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Jennifer Kunz/The HSUS

Shark Fin Trade—S. 793 and H.R. 1456, the Shark Fin Trade/Sales Elimination Act, introduced by Sens. Cory Booker, D-N.J., and Shelley Moore Capito, R-W.Va., and Reps. Ed Royce, R-Calif. and Gregorio Kilili Camacho Sablan, D-Northern Mariana Islands. This bill will help fight the precipitous decline in shark populations, better protect sharks from cruelty, and preserve fragile ocean ecosystems by prohibiting our nation’s trade, both domestic and international, in shark fins. The bill will strengthen existing U.S. bans on the practice of shark finning—cutting the fins off a live shark, then discarding the mutilated animal to drown, bleed to death, or be eaten alive by other fish—just for a bowl of soup. It will complement state bans on the shark fin trade and reinforce U.S. leadership in global shark conservation.

Horse Soring—H.R. 1847, the Prevent All Soring Tactics (PAST) Act, introduced by  Reps. Ted Yoho, R-Fla., Kurt Schrader, D-Ore., Tom Marino, R-Pa., Steve Cohen, D-Tenn., Chris Collins, R-N.Y., and Jan Schakowsky, D-Ill. This bill will crack down  on the cruel practice of “soring,” in which unscrupulous trainers deliberately inflict pain on the hooves and legs of Tennessee walking horses and related breeds to force them to perform an unnaturally high-stepping gait in order to gain unfair competitive advantage at horse shows. Congress tried to rein in this abuse by enacting the Horse Protection Act almost 50 years ago, but rampant soring continues, as shown in a 2010 audit by the USDA inspector general and HSUS undercover investigations of top trainers and owners in 2012 and 2015. H.R. 1847 will end the failed system of industry self-policing, ban the use of devices associated with soring (including large stacked shoes and ankle chains), strengthen penalties and make illegal the actual soring of a horse—all without any additional taxpayer burden.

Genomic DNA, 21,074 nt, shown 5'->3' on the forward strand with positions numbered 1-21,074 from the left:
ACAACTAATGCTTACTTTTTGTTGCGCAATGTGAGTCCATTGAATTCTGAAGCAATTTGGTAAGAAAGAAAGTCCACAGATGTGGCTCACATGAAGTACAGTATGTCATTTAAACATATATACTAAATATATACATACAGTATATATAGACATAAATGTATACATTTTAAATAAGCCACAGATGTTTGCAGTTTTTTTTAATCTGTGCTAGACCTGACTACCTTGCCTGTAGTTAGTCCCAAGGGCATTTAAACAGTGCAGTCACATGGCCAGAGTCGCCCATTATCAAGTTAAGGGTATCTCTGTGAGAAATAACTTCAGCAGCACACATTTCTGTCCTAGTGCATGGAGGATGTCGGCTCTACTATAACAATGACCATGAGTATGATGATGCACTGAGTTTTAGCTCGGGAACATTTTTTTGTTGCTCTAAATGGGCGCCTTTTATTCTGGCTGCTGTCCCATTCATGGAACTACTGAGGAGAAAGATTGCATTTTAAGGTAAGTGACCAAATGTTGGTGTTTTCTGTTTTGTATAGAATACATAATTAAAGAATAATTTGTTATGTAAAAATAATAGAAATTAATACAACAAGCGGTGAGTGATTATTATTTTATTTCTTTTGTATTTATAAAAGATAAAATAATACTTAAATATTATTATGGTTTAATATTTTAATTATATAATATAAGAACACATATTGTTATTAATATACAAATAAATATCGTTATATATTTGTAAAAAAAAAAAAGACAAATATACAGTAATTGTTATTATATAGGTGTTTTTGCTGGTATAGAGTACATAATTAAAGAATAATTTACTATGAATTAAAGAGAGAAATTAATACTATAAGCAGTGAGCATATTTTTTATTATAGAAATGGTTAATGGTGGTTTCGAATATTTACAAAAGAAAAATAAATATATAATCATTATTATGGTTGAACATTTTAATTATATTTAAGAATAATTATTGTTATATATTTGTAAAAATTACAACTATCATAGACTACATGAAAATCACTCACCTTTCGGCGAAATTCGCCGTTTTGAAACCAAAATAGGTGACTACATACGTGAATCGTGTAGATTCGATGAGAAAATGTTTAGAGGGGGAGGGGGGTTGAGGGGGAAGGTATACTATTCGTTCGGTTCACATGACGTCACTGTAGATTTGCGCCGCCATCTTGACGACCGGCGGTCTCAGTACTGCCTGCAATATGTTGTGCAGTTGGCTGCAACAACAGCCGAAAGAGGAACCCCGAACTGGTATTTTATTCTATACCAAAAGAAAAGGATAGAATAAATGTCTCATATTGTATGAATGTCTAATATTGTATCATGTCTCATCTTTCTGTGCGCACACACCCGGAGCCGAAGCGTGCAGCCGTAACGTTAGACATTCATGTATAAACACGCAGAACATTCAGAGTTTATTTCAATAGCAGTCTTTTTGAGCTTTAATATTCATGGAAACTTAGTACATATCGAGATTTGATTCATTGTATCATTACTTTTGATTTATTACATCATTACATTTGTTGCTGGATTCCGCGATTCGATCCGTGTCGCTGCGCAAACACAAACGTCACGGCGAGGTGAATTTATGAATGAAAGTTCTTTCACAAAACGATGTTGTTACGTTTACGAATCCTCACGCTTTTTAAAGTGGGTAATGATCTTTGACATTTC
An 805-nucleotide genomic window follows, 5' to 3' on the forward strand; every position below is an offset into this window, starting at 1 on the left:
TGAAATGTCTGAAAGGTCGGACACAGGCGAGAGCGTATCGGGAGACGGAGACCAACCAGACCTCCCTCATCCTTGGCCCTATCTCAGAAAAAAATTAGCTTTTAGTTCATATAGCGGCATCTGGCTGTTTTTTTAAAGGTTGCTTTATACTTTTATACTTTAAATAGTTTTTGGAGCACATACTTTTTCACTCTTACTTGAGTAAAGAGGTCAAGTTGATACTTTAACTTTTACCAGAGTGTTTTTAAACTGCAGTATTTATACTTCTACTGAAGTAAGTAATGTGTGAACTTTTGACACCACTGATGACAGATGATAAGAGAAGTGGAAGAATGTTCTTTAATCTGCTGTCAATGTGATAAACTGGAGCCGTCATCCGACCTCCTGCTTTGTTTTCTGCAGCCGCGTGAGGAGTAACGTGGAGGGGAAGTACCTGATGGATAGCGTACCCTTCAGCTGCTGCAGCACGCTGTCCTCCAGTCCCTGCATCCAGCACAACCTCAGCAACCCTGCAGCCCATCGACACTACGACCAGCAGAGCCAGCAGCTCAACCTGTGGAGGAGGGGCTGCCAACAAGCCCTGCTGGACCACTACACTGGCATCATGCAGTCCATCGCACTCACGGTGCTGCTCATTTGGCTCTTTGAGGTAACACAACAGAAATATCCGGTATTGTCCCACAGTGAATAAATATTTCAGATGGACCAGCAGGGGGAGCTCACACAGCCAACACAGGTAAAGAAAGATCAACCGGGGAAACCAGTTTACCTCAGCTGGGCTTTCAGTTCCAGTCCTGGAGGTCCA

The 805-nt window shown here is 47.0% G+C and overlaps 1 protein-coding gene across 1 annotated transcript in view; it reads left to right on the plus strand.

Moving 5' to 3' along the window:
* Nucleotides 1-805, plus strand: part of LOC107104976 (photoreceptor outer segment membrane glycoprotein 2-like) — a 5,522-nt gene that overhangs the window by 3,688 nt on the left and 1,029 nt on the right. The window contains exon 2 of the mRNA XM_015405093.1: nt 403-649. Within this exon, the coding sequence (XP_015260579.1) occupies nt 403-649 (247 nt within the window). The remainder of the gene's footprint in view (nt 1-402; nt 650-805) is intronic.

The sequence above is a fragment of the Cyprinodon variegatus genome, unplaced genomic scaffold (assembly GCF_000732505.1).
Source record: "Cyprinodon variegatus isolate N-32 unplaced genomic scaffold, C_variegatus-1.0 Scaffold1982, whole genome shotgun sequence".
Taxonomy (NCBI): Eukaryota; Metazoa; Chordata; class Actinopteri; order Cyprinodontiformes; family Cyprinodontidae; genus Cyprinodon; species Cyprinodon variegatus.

Dog and Cat Meat—H.R. 1406, the Dog and Cat Meat Trade Prohibition Act, introduced by Reps. Alcee Hastings, D-Fla., Vern Buchanan, R-Fla., Dave Trott, R-Mich., and Brendan Boyle, D-Pa. This bill will amend the Animal Welfare Act to prohibit the domestic slaughter, trade, and import/export of dogs and cats for human consumption, and provide penalties for individuals involved in the dog or cat meat trade. H.R. 1406 would prevent the dog and cat meat trade from taking hold in the U.S., serve as an important expression of unity with countries and regions such as Thailand, Hong Kong, the Philippines, and Taiwan, all of which have enacted dog and cat meat bans, and give the U.S. greater standing to press other nations to follow suit.

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Alamy

Animal Testing for Cosmetics—H.R. 2790, the Humane Cosmetics Act, introduced by Reps. Martha McSally, R-Ariz., Don Beyer, D-Va., Ed Royce, R-Calif., Tony Cárdenas, D-Calif., Frank LoBiondo, R-N.J., and Paul Tonko, D-N.Y. This bill will phase out the testing of cosmetics on live animals and the sale of animal-tested cosmetics in the U.S. Companies can choose from thousands of ingredients already known to be safe for humans. If companies choose to use new ingredients, animal tests are not predictive of the human experience so their results are unreliable for consumer safety. These tests on rabbits, guinea pigs, rats, and mice are cruel, and simply unnecessary since many alternative methods—which are more humane, faster to perform, and less costly to industry—are available to ensure that such products are safe for human use. More than 1.8 billion consumers live in countries that have already adopted similar restrictions, and more than 230 personal care product companies support this legislation.

Please take a few minutes today to help us save animals by voicing your support for these critical bills. Whether your legislators have scores of zero, 100+, or somewhere in between, they need to know that you care about their positions on animal protection policy and are paying attention to their performance on animal issues. Your efforts to engage them meaningfully on these subjects will produce ever greater returns for animal protection in the future.

Tuesday, September 12, 2017

House committee takes aim at endangered species

In recent months, dozens of Republican lawmakers in the U.S. Congress, particularly in the U.S. House of Representatives, have been waging a hot war on wildlife. Last week the House voted to repeal restrictions on baiting of grizzly bears, killing of wolf pups in their dens, and other extreme trophy hunting methods on National Park Service lands in Alaska. This follows a similar vote in February that allowed these sickening and despicable practices on Alaska’s national wildlife refuges—pristine federal lands where wild animals should be safe from such threats and cruelty and where there are no human-wildlife conflicts to motivate control actions.